Originally Posted By DHSGMAN:
Pull all of the seat and carpeting out and coat the floor with a noise barrier like dynamat. I believe the self install rubber coating for truck beds will serve the same purpose and cost less. The dirty truth is that carpet alone isn't a very good noise reducer, that's one reason why home carpet has the padding under it.

www.dynamat.com/
www.linex.com/Primary/Products.aspx
www.smithsultimate.com/html/index.php
www.rhinolinings.com/


Theres more affordable options like Brown Bread, E-Dead, etc.. in the sound dampening arena. They can be painted on or applied in foil-backed adhesive sheets. I use a combo of both.

The other thing, besides deadener/dampening, is that some tires are just god awful loud... you might look into your tire make/model to see what people say about the road noise.

Dampener is going to run into the hundreds of dollars, and it does take some work.... because only covering select spots won't do much good... so often times if you're just looking for a quieter ride, new tires can be the cheap fix.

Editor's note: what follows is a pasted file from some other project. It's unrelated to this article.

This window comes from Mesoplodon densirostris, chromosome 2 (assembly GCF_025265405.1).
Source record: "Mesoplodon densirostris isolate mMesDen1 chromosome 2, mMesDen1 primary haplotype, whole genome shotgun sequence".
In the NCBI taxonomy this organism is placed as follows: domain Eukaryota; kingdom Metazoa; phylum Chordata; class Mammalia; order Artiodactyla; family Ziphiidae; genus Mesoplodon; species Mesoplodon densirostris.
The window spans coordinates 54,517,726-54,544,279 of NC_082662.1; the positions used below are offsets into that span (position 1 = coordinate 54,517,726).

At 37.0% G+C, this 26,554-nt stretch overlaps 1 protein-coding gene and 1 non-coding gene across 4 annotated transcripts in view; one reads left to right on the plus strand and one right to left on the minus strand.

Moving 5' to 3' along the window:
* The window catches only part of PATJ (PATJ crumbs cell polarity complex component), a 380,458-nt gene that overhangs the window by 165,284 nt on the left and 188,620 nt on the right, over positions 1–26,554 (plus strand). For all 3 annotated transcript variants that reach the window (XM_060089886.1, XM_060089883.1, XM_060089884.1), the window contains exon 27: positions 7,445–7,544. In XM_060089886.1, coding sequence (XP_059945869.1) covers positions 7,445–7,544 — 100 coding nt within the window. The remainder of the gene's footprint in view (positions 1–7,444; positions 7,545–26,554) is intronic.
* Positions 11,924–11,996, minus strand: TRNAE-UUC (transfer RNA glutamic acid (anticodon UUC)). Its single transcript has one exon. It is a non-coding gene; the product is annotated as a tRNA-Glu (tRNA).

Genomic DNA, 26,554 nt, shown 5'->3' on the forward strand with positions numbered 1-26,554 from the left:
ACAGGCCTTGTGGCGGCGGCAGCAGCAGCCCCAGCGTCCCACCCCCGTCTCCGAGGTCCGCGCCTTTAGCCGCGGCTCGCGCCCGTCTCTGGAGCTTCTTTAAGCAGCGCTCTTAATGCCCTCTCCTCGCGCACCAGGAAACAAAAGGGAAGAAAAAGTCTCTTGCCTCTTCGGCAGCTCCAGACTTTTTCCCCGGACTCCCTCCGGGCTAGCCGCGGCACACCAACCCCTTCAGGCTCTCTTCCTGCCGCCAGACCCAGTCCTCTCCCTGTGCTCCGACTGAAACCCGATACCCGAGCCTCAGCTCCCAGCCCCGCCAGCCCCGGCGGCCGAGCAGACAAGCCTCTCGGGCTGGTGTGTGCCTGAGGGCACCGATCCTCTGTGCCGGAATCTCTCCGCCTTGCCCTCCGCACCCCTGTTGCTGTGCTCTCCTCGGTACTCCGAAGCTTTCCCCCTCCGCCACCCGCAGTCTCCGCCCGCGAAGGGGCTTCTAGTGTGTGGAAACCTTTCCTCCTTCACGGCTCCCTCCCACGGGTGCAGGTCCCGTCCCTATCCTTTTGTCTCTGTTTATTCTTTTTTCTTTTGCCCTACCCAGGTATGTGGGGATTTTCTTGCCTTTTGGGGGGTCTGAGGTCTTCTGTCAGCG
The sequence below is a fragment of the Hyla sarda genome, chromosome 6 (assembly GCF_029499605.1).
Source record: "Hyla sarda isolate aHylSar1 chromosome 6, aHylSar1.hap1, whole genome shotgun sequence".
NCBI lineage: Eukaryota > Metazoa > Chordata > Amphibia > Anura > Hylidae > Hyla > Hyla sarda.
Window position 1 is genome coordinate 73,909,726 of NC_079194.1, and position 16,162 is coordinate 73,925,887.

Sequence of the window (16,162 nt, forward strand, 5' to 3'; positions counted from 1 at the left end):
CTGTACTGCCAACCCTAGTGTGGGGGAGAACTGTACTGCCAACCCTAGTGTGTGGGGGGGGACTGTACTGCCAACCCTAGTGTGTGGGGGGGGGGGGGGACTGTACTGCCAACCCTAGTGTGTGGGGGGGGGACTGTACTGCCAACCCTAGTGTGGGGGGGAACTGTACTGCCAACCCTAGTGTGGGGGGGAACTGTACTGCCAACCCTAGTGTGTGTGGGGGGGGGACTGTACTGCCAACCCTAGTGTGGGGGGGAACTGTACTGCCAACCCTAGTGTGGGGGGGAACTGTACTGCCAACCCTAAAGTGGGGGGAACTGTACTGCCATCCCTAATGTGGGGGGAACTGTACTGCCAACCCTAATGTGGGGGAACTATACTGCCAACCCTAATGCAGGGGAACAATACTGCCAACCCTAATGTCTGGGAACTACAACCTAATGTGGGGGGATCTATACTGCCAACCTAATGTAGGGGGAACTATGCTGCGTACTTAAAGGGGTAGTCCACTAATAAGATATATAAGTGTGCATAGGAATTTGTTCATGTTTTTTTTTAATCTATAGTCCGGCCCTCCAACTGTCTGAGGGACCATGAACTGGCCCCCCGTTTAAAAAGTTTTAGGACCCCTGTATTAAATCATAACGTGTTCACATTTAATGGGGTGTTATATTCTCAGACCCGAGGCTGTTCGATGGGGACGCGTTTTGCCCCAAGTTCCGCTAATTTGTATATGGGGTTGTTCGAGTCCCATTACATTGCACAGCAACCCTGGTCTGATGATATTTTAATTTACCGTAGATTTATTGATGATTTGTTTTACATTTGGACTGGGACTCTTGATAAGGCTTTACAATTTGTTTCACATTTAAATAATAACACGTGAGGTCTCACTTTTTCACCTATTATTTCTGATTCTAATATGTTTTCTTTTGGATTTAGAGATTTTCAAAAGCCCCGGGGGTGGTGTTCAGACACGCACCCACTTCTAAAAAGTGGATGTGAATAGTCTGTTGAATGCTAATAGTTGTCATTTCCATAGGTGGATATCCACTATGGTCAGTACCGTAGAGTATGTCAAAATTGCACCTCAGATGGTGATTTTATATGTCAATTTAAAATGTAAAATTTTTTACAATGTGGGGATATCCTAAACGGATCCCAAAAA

Link Posted: 6/7/2008 4:52:50 AM EST
Man up.
Link Posted: 6/7/2008 4:54:41 AM EST
[Last Edit: 6/7/2008 5:01:14 AM EST by fxntime]

Originally Posted By 22LR:
try differnt tires.


This is, by far, your biggest culprit. Agressive tire and noise are like liberals and gun control, they always go together. Sympathetic vibrationand resonance is another biggie and wind noise is also.

You really need to approach it from several different angles, it'll never be a quiet truck but you can cut down on the annoying harmonics like tire whine, and boom with some non absorbant insulation, especially on the floor and wheelwells.

Gotta go look at a FJ 40 today I saw for sale yesterday, hopefully it's not a rust box, it looked OK from the road.
Link Posted: 6/7/2008 5:35:40 AM EST
I have 2 layers on the floors, firewalls with three layers of Ensolite. The doors got 5 layers plus 2 layers of Ensolite.

At 80mph it sounds like I'm doing about 40. Noise was cut by 75%

http://www.raamaudio.com/cgi-bin/index.cgi


Well worth it.

Link Posted: 6/7/2008 5:37:13 AM EST
I've got superswampers on the Jeep. If I'm going further than a few miles, I'll use earplugs.
Link Posted: 6/7/2008 8:28:53 AM EST
Thanks a lot for the responses. I'll have to count my ride contributions and see what I can afford.

Thanks again.

vmax84